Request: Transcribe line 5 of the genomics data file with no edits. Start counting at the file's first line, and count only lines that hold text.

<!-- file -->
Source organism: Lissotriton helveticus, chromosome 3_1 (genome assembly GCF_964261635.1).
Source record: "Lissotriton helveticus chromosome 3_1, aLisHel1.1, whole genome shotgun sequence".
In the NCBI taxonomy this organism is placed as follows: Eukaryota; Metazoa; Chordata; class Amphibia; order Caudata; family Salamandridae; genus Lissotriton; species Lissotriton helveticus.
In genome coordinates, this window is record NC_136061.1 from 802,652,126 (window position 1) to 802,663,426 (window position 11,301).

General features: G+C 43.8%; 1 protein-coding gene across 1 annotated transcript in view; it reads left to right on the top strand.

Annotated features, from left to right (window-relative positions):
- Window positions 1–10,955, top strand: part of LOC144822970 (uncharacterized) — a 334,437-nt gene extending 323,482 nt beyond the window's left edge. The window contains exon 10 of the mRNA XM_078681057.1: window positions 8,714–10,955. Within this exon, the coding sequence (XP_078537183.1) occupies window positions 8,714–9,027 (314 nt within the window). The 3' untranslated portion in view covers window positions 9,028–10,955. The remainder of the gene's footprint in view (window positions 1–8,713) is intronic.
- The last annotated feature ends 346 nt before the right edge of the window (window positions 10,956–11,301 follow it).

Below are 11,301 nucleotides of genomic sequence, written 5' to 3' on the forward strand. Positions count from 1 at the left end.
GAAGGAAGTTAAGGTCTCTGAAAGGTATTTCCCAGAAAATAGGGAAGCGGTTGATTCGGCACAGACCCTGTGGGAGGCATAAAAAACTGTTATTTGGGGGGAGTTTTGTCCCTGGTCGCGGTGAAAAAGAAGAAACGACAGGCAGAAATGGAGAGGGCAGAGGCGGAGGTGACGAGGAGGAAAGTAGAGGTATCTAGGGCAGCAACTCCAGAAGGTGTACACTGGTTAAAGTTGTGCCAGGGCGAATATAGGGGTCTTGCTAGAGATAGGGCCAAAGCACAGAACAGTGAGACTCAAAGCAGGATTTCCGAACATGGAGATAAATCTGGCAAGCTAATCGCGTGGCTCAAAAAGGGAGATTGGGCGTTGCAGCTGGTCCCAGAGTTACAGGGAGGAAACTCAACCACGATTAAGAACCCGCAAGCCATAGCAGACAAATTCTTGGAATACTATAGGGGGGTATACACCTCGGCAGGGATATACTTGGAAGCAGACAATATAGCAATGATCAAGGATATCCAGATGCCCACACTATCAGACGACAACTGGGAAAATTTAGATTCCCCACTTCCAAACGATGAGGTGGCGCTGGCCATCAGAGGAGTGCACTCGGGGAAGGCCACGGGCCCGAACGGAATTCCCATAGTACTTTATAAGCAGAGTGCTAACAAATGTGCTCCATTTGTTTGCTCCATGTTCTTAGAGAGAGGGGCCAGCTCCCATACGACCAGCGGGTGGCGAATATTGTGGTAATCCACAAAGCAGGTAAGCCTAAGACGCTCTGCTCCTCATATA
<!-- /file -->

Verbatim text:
General features: G+C 43.8%; 1 protein-coding gene across 1 annotated transcript in view; it reads left to right on the top strand.